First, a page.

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Forgive me if I miss something very obvious; English is not my native language.

I am currently taking an online (sort of) Math class that aims to teach creating/writing unambiguous Mathematical statements. (Don't worry, I'm in the right SE site and my question isn't about Math). The professor gave an example of ambiguity in human language (English) that according to him may mean the same but actually have two different meanings.

He said, "One American dies of melanoma almost every hour." is not the same as "Almost every hour, an American dies of melanoma."

Well for me, the two sentences means the same. Is the article "an" is reason for the supposed change in meaning of the sentence? Or is it the placing of the adverbial phrase "almost every hour"?

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I won't "forgive" you if you ask something obvious (because there's no offense taken, thus no need to forgive). However, I will post a link to the site for English Language Learners, where you might feel more comfortable asking questions like this one. That site was especailly designed for questions like this. Your question here is probably fine, but you might want to consider joining there as well. Many regulars here are very active there as well. – J.R. Mar 19 '13 at 10:04
'One American dies of melanoma almost every hour' -and he's getting quite annoyed about it. – TimLymington Mar 19 '13 at 11:37
up vote 5 down vote accepted

This is not English. It is mathematical logic. Your professor is trying to contrast the two statements:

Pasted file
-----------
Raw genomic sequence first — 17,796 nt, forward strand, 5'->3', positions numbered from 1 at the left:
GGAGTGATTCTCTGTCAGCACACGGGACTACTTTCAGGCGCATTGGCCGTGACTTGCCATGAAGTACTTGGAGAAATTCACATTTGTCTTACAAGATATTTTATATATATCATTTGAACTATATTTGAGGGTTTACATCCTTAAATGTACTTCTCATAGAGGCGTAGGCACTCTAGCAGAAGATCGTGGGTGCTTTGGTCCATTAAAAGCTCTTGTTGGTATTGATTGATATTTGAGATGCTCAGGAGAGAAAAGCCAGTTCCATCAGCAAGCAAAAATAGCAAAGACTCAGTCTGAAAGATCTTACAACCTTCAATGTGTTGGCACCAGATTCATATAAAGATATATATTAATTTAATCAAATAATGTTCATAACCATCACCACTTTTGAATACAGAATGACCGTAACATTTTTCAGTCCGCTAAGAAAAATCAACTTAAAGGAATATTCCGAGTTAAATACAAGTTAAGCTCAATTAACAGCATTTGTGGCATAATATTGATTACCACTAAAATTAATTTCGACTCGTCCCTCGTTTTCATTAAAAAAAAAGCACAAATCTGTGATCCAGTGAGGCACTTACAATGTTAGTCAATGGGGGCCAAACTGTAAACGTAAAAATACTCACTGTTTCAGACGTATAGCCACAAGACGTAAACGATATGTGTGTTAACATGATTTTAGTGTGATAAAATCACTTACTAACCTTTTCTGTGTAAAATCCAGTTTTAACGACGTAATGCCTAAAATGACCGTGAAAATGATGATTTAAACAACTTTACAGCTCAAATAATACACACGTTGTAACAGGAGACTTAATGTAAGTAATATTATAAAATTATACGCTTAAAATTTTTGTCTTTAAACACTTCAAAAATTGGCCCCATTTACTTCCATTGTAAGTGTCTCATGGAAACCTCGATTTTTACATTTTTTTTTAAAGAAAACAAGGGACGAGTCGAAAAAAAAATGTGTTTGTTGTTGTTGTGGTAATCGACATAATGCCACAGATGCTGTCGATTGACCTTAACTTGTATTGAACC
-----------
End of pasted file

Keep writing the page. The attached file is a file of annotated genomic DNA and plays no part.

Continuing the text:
(1) ∀ hour ∃ American who dies of melanoma.
(2) ∃ American who dies of melanoma ∀ hour.

As @Tim's comment suggests, the second statement means that the same American dies of melanoma every hour.

Neither of these statements is what either of the English sentences

(1) Almost every hour, an American dies of melanoma,
(2) One American dies of melanoma almost every hour,

really means in English. They both mean the same thing. If you want to state it mathematically, you need to say something like:

Consider the number of Americans n who die of melanoma between times t1 and t2, where the times are measured in hours. For large t2t1, n is with high probability slightly less than t2t1.

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I understand that you are confused about the uses of A and ONE. Sometimes you can use them interchangeably but sometimes not. A is an indefinite article. You should use it before a singular noun that starts its pronunciation in consonant sound. "A parrot can imitate the human voice." Here you cannot use ONE before parrot because ONE indicates a number while A does not. If you say "One parrot can imitate the human voice", you are referring to only one parrot, not all parrots. At the same time, "A parrot can imitate human voice" means that all parrots or any parrot can imitate human voice. A means any while ONE means only one in number. At the same time, there are occasions when you can use A and ONE interchangeably. When you say "I want a pen" or "I want one pen", both of them are correct. Here you refer to a number. Likewise, you can say "a hundred dollars" or "one hundred dollars". "One" is more formal here. Remember: when you want to stress the number, use ONE; when there is nothing to do with number, use A.

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So which case is OP's situation? – Fr0zenFyr Mar 19 '13 at 10:09

A is used as an indefinite article or determiner. One is used as an indefinite pronoun. Sometimes they are used interchangeably.

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protected by RegDwigнt Nov 8 '13 at 18:46

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